Livingstone promoted to premier travel destination as Zambia hopes to cross the 1-million tourist mark by 2015
By Humphrey Nkonde
The mighty Victoria Falls as seen from the Livingstone side
In 2013, Zambia and Zimbabwe co-hosted the 20th General Assembly of the United Nations World Tourism Organization (UNWTO) with Livingstone and Zimbabwe’s Victoria Falls Town as the twin venues.
According to the Zambia Tourism Board (ZTB), there were 946,969 tourists in 2014, a marginal rise from 914,576 in 2013. The Minister of Tourism and Arts, Jean Kapata, recently said the number of visitors is expected to hit the 1-million mark by the end of 2015. Kapata said the projection followed the UNWTO meeting, which spurred tourism activities and helped to promote Zambia as an attractive destination with its peaceful environment and outdoor lifestyle.
Kapata told Lusaka Times that connectivity is a major challenge. There are no direct flights from other international cities to capital city Lusaka. “Aeroplanes have to stop at other destinations before coming to Zambia, but we’re working on that not only to woo tourists but investors too,” she said.
Zambian Minister of Commerce, Trade and Industry Margaret Mwanakatwe told Lusaka Times the government was eager to re-establish a national flag carrier which would link Zambia to the rest of the world. She said the airline is expected to be operational by the end of June 2016, after a 20-year absence.
The ZTB recognizes China as one of its tourist source countries. Last year, it culminated in the ZTB and the Zambian Embassy in Beijing collaborating with the China Outbound Travel and Tourism Market, China’s leading outbound travel and tourism exhibition, China Central Television and China Southern Airlines to promote tourism. Chinese tourists to Zambia numbered 67,000 in 2014, according to the ZTB.
Owing to the growing number of Chinese tourists, most notably to Livingstone, the town has seen highclass hospitality infrastructure coming up to cater to their needs. The three-star Chinese-styled Oriental Swan and Golden Chopsticks hotels were both built with Chinese investment and ensure Chinese tourists enjoy familiar surroundings while in Livingstone.
Kapata has also said the government is trying to find an investor to construct another big hotel of international standards in Livingstone near the Victoria Falls.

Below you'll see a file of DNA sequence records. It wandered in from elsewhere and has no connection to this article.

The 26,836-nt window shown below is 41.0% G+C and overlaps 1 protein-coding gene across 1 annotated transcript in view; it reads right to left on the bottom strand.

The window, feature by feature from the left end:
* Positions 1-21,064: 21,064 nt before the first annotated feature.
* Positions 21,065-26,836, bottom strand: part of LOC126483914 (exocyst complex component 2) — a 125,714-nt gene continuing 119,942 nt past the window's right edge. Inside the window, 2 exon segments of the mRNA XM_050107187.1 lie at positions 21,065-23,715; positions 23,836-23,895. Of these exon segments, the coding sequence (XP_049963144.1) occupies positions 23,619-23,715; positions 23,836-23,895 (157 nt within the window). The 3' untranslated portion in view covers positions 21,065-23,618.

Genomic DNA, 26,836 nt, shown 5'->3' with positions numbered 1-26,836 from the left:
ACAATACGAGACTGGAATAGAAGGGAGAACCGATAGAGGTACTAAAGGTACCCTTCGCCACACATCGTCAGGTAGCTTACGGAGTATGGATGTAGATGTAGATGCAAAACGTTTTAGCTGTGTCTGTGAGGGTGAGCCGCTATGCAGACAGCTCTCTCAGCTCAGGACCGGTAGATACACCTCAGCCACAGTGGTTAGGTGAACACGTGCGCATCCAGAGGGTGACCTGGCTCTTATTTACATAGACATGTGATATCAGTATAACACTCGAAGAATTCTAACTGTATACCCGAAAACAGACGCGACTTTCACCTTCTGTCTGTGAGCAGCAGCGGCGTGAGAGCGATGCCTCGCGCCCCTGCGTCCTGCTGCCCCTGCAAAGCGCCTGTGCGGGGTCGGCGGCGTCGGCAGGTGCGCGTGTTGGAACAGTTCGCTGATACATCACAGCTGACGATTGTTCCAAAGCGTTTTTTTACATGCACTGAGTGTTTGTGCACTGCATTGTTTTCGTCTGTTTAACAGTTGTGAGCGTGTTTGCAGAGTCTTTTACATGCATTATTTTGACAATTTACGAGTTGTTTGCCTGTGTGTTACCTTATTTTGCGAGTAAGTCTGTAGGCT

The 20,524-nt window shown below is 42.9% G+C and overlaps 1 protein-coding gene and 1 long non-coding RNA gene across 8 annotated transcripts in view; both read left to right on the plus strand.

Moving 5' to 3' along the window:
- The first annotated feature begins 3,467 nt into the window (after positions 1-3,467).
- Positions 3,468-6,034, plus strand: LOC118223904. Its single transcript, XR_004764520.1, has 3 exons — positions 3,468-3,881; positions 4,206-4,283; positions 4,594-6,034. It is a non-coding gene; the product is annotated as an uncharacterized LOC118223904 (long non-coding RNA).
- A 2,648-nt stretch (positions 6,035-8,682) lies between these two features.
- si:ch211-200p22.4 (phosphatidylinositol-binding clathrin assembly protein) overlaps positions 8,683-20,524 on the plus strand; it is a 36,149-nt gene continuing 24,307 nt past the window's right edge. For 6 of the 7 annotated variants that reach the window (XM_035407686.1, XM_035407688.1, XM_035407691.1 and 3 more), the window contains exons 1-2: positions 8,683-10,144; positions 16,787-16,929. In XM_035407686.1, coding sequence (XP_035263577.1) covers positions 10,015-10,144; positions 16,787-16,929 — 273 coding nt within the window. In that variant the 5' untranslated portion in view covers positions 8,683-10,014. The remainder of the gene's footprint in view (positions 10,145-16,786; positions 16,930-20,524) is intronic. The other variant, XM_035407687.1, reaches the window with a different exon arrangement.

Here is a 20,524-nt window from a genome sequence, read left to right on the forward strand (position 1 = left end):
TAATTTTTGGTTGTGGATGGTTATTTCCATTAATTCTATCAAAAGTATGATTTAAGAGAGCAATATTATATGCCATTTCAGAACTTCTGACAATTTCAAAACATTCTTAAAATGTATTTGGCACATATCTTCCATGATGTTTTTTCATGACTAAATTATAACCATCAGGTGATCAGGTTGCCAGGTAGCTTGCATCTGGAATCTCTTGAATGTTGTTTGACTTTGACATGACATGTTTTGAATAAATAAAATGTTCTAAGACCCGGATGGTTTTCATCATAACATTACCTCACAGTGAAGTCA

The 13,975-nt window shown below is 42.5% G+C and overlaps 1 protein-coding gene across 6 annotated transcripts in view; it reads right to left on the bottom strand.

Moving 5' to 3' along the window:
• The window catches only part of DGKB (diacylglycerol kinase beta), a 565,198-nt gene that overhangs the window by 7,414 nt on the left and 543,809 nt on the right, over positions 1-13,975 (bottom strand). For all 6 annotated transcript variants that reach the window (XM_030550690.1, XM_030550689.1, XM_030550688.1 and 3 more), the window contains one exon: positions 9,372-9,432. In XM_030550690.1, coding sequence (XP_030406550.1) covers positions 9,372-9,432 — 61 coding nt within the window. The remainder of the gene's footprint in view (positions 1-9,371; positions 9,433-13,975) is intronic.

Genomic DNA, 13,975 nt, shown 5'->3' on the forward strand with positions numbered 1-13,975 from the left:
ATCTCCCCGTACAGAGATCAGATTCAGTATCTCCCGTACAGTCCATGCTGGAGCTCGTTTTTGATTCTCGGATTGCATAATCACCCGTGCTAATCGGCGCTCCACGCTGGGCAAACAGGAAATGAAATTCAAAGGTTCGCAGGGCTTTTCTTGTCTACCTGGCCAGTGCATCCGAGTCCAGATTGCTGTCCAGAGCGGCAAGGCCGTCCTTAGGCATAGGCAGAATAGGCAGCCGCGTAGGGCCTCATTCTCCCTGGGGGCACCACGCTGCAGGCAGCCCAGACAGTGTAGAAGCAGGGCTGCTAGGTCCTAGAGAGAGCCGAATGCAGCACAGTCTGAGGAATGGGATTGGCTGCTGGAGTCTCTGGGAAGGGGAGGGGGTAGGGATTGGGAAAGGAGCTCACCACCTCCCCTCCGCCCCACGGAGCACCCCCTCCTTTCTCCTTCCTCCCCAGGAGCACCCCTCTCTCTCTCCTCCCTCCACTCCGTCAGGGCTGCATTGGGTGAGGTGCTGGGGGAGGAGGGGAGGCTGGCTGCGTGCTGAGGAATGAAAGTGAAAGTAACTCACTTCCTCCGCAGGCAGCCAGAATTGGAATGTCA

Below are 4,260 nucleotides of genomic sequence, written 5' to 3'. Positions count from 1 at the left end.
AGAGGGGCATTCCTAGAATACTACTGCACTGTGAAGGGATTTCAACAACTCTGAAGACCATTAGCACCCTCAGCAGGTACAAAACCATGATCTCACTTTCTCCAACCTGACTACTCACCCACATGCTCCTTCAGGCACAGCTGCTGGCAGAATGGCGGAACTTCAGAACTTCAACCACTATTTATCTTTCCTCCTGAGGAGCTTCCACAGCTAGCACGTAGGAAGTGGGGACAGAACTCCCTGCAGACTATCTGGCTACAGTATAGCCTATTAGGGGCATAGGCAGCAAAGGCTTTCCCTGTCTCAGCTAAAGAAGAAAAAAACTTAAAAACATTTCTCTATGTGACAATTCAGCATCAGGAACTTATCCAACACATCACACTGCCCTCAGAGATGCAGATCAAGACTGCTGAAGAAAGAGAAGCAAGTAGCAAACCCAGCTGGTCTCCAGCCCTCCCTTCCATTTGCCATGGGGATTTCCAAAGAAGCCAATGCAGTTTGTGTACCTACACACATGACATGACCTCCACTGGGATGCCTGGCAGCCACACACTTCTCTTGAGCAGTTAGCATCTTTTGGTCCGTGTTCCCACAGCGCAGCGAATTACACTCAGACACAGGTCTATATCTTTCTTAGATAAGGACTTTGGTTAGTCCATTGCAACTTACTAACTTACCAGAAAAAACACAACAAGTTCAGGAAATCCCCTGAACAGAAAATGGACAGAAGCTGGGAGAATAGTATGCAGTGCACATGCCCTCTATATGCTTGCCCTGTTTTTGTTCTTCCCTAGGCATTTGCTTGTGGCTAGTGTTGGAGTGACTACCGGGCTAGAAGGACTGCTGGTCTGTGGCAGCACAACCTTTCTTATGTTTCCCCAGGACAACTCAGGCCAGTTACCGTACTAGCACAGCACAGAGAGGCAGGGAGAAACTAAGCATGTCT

The Smoke that Thunders
All the facilities, infrastructure and flight upgrades have one purpose - to get people to Livingstone to see the thundering curtain of water that leaves most people speechless on first sight. From the time Scottish explorer David Livingstone (after whom the town is named) sighted the Victoria Falls on November 16, 1855, the spectacular 2-km wide and more than 100-meter deep natural wonder, called the Smoke that Thunders by the local people, has attracted tourists from all over the world.
It was the directive of Cecil John Rhodes, the British imperialist founder of Rhodesia (now Zimbabwe), that the bridge over the Victoria Falls should be constructed in such a way that road and rail passengers would be able to view the cascading waters as they crossed the Zambezi. The bridge was officially opened in 1905 by Sir George Darwin, the son of the famous biologist Charles Darwin whose On the Origin of the Species paper argued that Africa was the cradle of humanity where the species evolved from primates.
Today, besides being a crossing facility between Zambia and Zimbabwe, the Victoria Falls Bridge offers one of the deepest bungee jump spots in the world. Jumpers throw themselves into the depths of the Zambezi gorge from ropes fastened to the parapet of the bridge and it has become something of a pilgrimage for adrenalin junkies to test their mettle here.
The area surrounding the falls is covered by a dense spray during the rainy season from November to April, requiring visitors to use raincoats and umbrellas if they wish to go near the falling waters or view rainbows in the gorge. The Knife Edge Bridge, a few meters in front of the falls, is obscured by the spray during this time, but in the dry season, visitors strategically position themselves there to take photographs of the falling water as well as the Victoria Falls Bridge.
Elephant watching at Mosi-oa-Tunya National Park
The Livingstone Museum is a repository of Zambian history and culture. It was opened by the British colonial government in 1934, making it the oldest in the country.
Local artworks from artists living in the Mukuni and Songwe settlements around Livingstone are sold at the museum, providing them much-needed employment. They are very popular with Chinese tourists.
For wildlife lovers, the 66-square-km Mosi-oa-Tunya National Park, stretching for about 12 km up the Zambezi above the falls, is a great area to enjoy the likes of the hippopotamus, crocodile, elephant, buffalo, giraffe and rhinoceros. The park’s small area allows visitors to drive comfortably in their own vehicles or take advantage of the organized tours on offer. As an added attraction, elephant-back safaris have been introduced recently. At the Mukuni Research Center, where the endangered cheetah is bred for conservation, visitors can be educated about the world’s fastest animal and walk with them.
Other attractions - white water rafting, canoeing, abseiling, microlighting, jet boating and horseback trails - make Livingstone a great getaway for escaping the rat race.
The town’s Harry Mwaanga Nkumbula International Airport has been renovated by Zambian and Chinese contractors and the National Airports Corp. has added an ultra-modern terminal. The airport has a throughput capacity of 1 million passengers. But the number of current travelers is hovering around 200,000, combining domestic and international arrivals, operating at about one-fifth capacity only.
(Reporting from Zambia)
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